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Houston Voice, No. 1171, April 4, 2003
File 014
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Houston Voice, No. 1171, April 4, 2003 - File 014. 2003-04-04. University of Houston Libraries. University of Houston Digital Library. Web. November 28, 2020. https://digital.lib.uh.edu/collection/montrose/item/17058/show/17042.

Disclaimer: This is a general citation for reference purposes. Please consult the most recent edition of your style manual for the proper formatting of the type of source you are citing. If the date given in the citation does not match the date on the digital item, use the more accurate date below the digital item.

(2003-04-04). Houston Voice, No. 1171, April 4, 2003 - File 014. Montrose Voice. University of Houston Libraries. Retrieved from https://digital.lib.uh.edu/collection/montrose/item/17058/show/17042

Disclaimer: This is a general citation for reference purposes. Please consult the most recent edition of your style manual for the proper formatting of the type of source you are citing. If the date given in the citation does not match the date on the digital item, use the more accurate date below the digital item.

Houston Voice, No. 1171, April 4, 2003 - File 014, 2003-04-04, Montrose Voice, University of Houston Libraries, accessed November 28, 2020, https://digital.lib.uh.edu/collection/montrose/item/17058/show/17042.

Disclaimer: This is a general citation for reference purposes. Please consult the most recent edition of your style manual for the proper formatting of the type of source you are citing. If the date given in the citation does not match the date on the digital item, use the more accurate date below the digital item.

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Title Houston Voice, No. 1171, April 4, 2003
Contributor
  • Weaver, Penny
Publisher Window Media
Date April 4, 2003
Language English
Subject
  • LGBTQ community
  • LGBTQ people
  • Gay liberation movement
Place
  • Houston, Texas
Genre
  • newspapers
Type
  • Text
Identifier OCLC: 31485329
Collection
  • University of Houston Libraries Special Collections
  • LGBT Research Collection
  • Montrose Voice
Rights In Copyright
Note This item was digitized from materials loaned by the Gulf Coast Archive and Museum (GCAM).
Item Description
Title File 014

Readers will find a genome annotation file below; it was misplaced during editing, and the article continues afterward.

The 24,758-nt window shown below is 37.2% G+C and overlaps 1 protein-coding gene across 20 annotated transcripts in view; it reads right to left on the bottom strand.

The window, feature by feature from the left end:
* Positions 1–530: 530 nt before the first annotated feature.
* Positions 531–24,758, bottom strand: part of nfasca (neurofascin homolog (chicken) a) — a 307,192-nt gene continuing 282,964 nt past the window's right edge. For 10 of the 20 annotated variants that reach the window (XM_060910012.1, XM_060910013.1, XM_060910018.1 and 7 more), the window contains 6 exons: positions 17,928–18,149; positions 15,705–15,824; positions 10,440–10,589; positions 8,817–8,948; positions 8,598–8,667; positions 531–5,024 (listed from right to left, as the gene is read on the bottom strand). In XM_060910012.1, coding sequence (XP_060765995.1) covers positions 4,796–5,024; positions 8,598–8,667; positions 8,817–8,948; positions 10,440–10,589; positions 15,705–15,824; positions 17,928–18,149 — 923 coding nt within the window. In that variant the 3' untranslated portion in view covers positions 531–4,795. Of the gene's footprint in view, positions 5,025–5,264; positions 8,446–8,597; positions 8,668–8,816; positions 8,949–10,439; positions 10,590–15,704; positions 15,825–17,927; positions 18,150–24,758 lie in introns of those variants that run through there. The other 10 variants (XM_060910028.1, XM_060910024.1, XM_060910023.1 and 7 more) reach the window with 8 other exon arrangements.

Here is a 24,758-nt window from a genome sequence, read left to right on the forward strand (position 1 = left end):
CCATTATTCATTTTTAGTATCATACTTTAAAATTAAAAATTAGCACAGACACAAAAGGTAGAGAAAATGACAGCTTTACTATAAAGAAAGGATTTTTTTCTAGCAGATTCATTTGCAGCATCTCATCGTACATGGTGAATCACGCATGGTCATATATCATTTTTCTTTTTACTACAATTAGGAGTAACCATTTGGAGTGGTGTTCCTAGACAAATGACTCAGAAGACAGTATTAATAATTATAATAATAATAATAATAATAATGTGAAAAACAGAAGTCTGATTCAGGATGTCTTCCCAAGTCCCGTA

Transcript HOUSTON VOICE www.houston voice.com APRIL 4, 2003 13 • point ELLEN FELDMAN If we are going to wear chains, let them be harnesses of the leather and metal variety, not psychic boundaries from our true selves. Sunny thoughts at a Black Party AM SITTING ON THE BACK OF THE padded banquet at the Roseland Ballroom, scene of the annual Black Party in New York. I am propped up against the wall. My husband is sitting between my legs rubbing my feet while I rub his forehead. We are both pretty much blissed-out, and we are watching the "bees" — our word for the rhythmic swarm of humanity that is trooping before us. My husband moved in with me after I took him to his first Black Party (did I find the right man for me or what?), and we have declared it to be our anniversary I'm considering visiting my friend Kenny ("Ooooh, I just love straight people!") down in the ladies room, which is filled with many gents and only a few ladies tonight. But my thoughts have caught a wave, so to speak, and my mind is surfing through an idea. I'm meditating on being happy with one's self and the teachings of Quentin Crisp. Yes, I have a little chemical wax on my board, but the thoughts are my own. Suddenly, sitting next to us are two matching mustachioed muscle men trying to get into two matching metal harnesses. The harnesses are very complicated. My mind is still hanging 10, but we try to help. This is a not-uncommon good- Samaritan action at the Black Party I used to have a little joke with myself: There are two rules to happiness. One, never do anything with your life that would make a good opera; and two, never put food in your gym bag. Both are recipes for disaster. I'm beginning to believe that Rule No. 3 should be to keep your costuming simple. ("Sweetie, I don't think that goes over your head.") MR. CRISP WOULD BE VERY PROUD OF me. His philosophy, which I embrace, states: Find out who and what exactly you are and be it completely. He always thought it was a good thing to gef famous for being what you are. He would approve of my writing a fag hag column. "Do you like my gardenias?" I ask of the men on the dance floor. "They're my signature." Nearly everyone stops and takes a whiff. Mr. Crisp is one of my heroes and mentors. I say "is" rather than "was" even though the marvelous gentleman has passed away, because I keep him with me like many other ghosts. I believe that his philosophy transcends lifestyle choice, and is a universal. He tells us that the limits we know to be our own are comfortable, not imprisoning. He spoke of the chains we forged for ourselves as being light; as opposed to the heavy chains society hangs on us. Meanwhile, our friends are getting nowhere with the chains forged by leatherman. "No! I'm positive that abso- Pykeg ToWaft.ll Out for by^liso_8ecfeW lutely no part of this thing goes around your knee. Now let me undo it so you can stand up." IT TAKES A HUGE AMOUNT OF discipline to stay in your "forgery." The person you have created holds your personality and represents yourself to the world. As every drag queen knows, there is no affectation without effort. You have to be completely committed to the idea of being yourself and throw all your resources toward that goal. "These are really gorgeous, guys, they must have cost a fortune." It can be painful when others don't understand your quest. "Hey, watch out for that spike there." It can mean sacrifice; there will be no easy way out. "You know, Love, you're not going to be able to go the bathroom without taking this all off." But in the end, it is how you bring your true self to the people who can appreciate you. "Oh man, did that guy seriously cruise you or what!" No matter how difficult it is to reinvent yourself to suit your own design, the truth is, there is just no joy without it. No one can ever be happy living someone else's life. "Oh, no thank you for offering, Love, but it's just a waste of good drugs on me." Our new, beautifully armored friends have kissed us goodbye and danced off into the swarm. I'm beaming at them with auntie-like pride. They wanted to present themselves as something special to the people they care about, and they have succeeded. I helped, which is, after all, a representation of my persona. And now, I think it's time my man and I start dancing again. wk Ellen Feldman lives in New York City w and can be reached at ellenfeidman@radiangroupinc.com. ww^OykesToVaechOy/for-coin